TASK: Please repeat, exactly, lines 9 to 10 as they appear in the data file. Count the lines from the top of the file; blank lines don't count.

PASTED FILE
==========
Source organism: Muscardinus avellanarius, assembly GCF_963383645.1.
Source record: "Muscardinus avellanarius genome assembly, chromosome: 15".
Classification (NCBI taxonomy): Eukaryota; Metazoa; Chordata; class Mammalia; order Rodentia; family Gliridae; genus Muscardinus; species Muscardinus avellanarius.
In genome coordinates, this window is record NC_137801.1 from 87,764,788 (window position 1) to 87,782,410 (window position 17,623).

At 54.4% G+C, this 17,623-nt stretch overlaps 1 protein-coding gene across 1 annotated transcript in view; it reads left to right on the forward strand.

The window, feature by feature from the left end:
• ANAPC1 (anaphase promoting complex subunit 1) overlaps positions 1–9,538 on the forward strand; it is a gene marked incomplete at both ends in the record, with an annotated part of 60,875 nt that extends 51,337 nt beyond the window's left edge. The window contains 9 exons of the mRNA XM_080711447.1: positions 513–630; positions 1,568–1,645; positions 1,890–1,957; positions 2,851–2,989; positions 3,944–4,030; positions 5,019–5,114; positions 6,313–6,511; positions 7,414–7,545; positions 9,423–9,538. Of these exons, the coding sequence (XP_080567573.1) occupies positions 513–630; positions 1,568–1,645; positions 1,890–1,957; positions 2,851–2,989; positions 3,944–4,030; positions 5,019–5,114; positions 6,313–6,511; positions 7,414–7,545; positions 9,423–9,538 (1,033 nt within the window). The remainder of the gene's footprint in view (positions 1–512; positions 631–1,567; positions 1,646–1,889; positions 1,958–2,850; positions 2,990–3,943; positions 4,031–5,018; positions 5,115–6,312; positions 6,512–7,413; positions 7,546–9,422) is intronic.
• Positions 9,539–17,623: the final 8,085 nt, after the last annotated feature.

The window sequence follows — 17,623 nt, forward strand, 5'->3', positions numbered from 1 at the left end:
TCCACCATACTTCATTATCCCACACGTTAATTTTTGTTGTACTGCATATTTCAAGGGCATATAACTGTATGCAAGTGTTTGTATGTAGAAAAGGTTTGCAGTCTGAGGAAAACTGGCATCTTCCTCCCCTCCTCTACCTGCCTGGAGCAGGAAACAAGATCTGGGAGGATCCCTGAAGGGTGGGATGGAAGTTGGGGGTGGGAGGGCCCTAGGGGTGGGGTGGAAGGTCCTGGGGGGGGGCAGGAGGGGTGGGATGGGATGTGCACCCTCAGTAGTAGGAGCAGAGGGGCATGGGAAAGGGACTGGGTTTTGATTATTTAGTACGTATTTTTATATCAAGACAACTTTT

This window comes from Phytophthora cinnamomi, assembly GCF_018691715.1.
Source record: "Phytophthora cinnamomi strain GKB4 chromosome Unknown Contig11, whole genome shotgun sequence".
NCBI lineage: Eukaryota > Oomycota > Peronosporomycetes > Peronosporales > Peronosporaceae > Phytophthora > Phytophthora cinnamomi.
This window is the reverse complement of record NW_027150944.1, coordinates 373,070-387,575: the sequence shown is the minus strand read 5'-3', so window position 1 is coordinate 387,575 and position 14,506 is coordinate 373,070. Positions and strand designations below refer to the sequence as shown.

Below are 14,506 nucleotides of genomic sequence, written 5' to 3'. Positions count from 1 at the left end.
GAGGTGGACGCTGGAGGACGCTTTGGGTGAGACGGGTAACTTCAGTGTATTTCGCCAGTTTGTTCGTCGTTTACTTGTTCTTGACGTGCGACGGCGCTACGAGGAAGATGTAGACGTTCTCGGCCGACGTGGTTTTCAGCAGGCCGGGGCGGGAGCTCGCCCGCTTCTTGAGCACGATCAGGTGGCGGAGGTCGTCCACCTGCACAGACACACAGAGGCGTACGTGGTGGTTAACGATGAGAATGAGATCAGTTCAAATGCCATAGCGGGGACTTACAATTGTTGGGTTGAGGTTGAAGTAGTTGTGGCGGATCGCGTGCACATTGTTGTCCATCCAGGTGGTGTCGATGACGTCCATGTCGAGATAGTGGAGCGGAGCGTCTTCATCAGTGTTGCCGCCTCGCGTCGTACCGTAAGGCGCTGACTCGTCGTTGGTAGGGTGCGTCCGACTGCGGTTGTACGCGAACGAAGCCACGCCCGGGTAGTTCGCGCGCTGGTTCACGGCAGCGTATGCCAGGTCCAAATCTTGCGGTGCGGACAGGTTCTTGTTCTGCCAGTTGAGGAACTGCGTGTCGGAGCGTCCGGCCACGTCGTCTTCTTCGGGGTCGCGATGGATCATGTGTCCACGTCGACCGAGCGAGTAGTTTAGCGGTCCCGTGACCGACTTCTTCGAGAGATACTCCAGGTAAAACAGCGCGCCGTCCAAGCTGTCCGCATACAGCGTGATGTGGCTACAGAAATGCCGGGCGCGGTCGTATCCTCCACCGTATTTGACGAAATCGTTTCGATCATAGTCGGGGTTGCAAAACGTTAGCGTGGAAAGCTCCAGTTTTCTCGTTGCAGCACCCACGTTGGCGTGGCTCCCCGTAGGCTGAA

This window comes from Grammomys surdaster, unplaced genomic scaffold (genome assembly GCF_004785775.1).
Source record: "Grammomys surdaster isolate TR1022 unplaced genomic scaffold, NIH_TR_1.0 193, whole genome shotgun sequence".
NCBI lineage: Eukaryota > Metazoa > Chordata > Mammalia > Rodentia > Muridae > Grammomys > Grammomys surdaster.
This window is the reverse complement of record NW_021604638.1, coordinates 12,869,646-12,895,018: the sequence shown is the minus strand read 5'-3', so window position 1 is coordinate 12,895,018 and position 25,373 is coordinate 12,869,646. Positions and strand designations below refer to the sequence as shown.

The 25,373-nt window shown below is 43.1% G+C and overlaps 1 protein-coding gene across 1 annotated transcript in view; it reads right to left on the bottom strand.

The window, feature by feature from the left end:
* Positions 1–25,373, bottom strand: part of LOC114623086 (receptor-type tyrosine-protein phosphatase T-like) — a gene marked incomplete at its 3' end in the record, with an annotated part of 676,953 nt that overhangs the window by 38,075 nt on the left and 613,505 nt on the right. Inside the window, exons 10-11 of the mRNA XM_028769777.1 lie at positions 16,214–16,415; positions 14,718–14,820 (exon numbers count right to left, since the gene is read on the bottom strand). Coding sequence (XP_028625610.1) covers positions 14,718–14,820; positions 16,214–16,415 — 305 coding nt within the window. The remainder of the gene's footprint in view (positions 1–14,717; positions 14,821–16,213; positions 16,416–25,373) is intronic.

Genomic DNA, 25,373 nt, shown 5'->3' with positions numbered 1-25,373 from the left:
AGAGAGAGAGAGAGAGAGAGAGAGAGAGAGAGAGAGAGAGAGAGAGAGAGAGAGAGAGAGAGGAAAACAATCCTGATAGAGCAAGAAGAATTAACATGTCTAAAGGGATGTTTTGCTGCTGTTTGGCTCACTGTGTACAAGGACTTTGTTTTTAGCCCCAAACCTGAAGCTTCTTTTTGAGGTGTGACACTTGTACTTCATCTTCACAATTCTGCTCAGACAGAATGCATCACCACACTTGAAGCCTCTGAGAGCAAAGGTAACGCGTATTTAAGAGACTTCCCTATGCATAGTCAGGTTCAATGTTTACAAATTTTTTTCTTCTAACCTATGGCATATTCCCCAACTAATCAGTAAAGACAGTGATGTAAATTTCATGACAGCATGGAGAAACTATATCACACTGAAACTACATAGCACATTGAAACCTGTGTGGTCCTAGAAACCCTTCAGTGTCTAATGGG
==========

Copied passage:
The window sequence follows — 17,623 nt, forward strand, 5'->3', positions numbered from 1 at the left end:
TCCACCATACTTCATTATCCCACACGTTAATTTTTGTTGTACTGCATATTTCAAGGGCATATAACTGTATGCAAGTGTTTGTATGTAGAAAAGGTTTGCAGTCTGAGGAAAACTGGCATCTTCCTCCCCTCCTCTACCTGCCTGGAGCAGGAAACAAGATCTGGGAGGATCCCTGAAGGGTGGGATGGAAGTTGGGGGTGGGAGGGCCCTAGGGGTGGGGTGGAAGGTCCTGGGGGGGGGCAGGAGGGGTGGGATGGGATGTGCACCCTCAGTAGTAGGAGCAGAGGGGCATGGGAAAGGGACTGGGTTTTGATTATTTAGTACGTATTTTTATATCAAGACAACTTTT